He leaned forward and patted his horse's wet, sleek neck. "I'm sorry, ol' boy," he said softly. "Should've gotten you somethin', at least."
The strawberry roan was a good animal with plenty of heart, but hard riding took more than range grass. He had to put as many miles as he could between himself and the local law, and he figured two or three long days' travel would do it. But only a fool counted on a horse to keep up that kind of pace without grain.
He flicked rain off his chin with his thumb and tried to remember what he'd heard about the country up ahead. He was pretty sure the Minneosa lay between him and New Mexico territory. It would probably be a raging torrent by the time he got there, full of sinkholes and quicksand bottoms to trap the unwary. There was a ferry, he thought. Some people named…Leary, that was it. They had a small ranch there and operated a ferry during the winter months when the Minneosa ran high. If anyone knew of a safe place to ford in this downpour, it would be the Learys. They might not have heard about the robbery but in any case he'd have to chance it. He turned to the southwest.
The rising sun was breaking through the clouds when he reached the east bank of the Minneosa. It twisted back and forth in a crooked course between the undercut banks, nowhere less than a half a mile wide. Small ridges of sand still rose here and there above the flood, many of them holding a handful of trapped, terrified animals, fox, deer and little wild pigs, waiting for the river to swallow them up. He stood in the stirrups to take a look up and downstream.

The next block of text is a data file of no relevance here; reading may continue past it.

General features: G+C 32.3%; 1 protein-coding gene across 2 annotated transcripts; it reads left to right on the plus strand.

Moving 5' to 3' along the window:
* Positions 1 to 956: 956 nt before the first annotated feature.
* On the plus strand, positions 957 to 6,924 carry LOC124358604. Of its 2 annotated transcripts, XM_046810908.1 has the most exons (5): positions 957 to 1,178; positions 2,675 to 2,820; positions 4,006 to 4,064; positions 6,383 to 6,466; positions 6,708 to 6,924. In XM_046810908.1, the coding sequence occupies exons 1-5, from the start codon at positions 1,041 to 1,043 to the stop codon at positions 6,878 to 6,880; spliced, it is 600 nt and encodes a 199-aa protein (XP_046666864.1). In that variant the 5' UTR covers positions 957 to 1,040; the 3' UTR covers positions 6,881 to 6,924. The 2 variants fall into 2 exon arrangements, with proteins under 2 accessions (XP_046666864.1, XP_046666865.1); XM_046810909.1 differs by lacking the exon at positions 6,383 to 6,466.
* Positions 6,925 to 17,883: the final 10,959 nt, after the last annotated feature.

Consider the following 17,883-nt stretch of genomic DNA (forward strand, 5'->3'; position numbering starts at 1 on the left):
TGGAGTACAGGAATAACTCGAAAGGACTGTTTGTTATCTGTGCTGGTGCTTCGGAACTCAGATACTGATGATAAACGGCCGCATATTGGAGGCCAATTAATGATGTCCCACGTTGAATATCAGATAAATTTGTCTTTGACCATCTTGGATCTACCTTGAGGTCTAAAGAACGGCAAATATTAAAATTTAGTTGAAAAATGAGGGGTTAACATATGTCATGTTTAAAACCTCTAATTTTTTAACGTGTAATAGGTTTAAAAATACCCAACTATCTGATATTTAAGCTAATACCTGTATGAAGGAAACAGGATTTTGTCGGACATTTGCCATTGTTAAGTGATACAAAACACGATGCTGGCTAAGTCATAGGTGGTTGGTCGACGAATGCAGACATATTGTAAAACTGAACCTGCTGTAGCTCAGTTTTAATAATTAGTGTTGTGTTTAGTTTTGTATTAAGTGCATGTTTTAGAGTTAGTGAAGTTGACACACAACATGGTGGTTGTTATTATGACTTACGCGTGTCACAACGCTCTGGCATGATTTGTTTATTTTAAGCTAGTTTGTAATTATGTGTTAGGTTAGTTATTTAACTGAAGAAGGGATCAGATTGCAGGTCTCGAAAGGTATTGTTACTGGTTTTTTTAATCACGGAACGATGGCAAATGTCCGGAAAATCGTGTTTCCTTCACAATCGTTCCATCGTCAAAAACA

Half a mile northwards he saw a woman and a small girl carrying what looked like a stack of quilts up the hill behind a low log and 'dobe house that was being lapped at by the rising water. One wall suddenly crumbled, falling into the river. The woman dropped the quilts and ran screaming back down the hill.
He dug his heels into his weary horse's flanks and raced to stop her, but the sodden bank collapsed under her feet and pitched her into the water just before he got there. He swung down, shaking the rain from his lariat. One end he tied around a stump, hoping the roots would hold, and ran towards the place where she'd gone in. Then he saw what made her come back.
Caught in an eddy downstream were three heads instead of one. He looped the rope around his waist, shucked slicker and gun belt, and waded out into the flood.